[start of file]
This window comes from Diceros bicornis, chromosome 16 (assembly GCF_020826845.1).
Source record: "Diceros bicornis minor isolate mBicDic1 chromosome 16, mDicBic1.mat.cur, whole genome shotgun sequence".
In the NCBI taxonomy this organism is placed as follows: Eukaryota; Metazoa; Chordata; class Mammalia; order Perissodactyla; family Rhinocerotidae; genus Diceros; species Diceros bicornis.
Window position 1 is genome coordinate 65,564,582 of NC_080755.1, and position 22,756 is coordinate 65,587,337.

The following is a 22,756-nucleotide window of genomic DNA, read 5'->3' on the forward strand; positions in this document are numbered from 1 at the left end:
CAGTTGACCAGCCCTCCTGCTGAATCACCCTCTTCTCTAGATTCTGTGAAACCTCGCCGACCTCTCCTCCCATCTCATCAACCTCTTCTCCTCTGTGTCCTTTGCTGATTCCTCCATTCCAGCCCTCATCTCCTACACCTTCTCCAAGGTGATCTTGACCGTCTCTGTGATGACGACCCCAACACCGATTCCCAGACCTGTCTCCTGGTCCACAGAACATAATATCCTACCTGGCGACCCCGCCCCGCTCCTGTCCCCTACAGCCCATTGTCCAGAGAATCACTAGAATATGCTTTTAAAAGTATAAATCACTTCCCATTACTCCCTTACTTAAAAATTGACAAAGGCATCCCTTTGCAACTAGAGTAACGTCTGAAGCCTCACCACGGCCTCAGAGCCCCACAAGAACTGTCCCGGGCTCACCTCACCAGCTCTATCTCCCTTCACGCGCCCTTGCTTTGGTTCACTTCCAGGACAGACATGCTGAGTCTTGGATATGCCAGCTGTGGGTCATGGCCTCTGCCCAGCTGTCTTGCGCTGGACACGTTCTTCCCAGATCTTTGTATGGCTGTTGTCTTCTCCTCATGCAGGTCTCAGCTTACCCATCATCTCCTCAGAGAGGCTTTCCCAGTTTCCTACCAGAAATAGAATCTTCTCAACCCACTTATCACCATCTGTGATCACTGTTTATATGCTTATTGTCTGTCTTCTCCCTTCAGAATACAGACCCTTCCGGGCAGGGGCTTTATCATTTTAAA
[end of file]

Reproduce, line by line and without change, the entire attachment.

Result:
This window comes from Diceros bicornis, chromosome 16 (assembly GCF_020826845.1).
Source record: "Diceros bicornis minor isolate mBicDic1 chromosome 16, mDicBic1.mat.cur, whole genome shotgun sequence".
In the NCBI taxonomy this organism is placed as follows: Eukaryota; Metazoa; Chordata; class Mammalia; order Perissodactyla; family Rhinocerotidae; genus Diceros; species Diceros bicornis.
Window position 1 is genome coordinate 65,564,582 of NC_080755.1, and position 22,756 is coordinate 65,587,337.

The following is a 22,756-nucleotide window of genomic DNA, read 5'->3' on the forward strand; positions in this document are numbered from 1 at the left end:
CAGTTGACCAGCCCTCCTGCTGAATCACCCTCTTCTCTAGATTCTGTGAAACCTCGCCGACCTCTCCTCCCATCTCATCAACCTCTTCTCCTCTGTGTCCTTTGCTGATTCCTCCATTCCAGCCCTCATCTCCTACACCTTCTCCAAGGTGATCTTGACCGTCTCTGTGATGACGACCCCAACACCGATTCCCAGACCTGTCTCCTGGTCCACAGAACATAATATCCTACCTGGCGACCCCGCCCCGCTCCTGTCCCCTACAGCCCATTGTCCAGAGAATCACTAGAATATGCTTTTAAAAGTATAAATCACTTCCCATTACTCCCTTACTTAAAAATTGACAAAGGCATCCCTTTGCAACTAGAGTAACGTCTGAAGCCTCACCACGGCCTCAGAGCCCCACAAGAACTGTCCCGGGCTCACCTCACCAGCTCTATCTCCCTTCACGCGCCCTTGCTTTGGTTCACTTCCAGGACAGACATGCTGAGTCTTGGATATGCCAGCTGTGGGTCATGGCCTCTGCCCAGCTGTCTTGCGCTGGACACGTTCTTCCCAGATCTTTGTATGGCTGTTGTCTTCTCCTCATGCAGGTCTCAGCTTACCCATCATCTCCTCAGAGAGGCTTTCCCAGTTTCCTACCAGAAATAGAATCTTCTCAACCCACTTATCACCATCTGTGATCACTGTTTATATGCTTATTGTCTGTCTTCTCCCTTCAGAATACAGACCCTTCCGGGCAGGGGCTTTATCATTTTAAA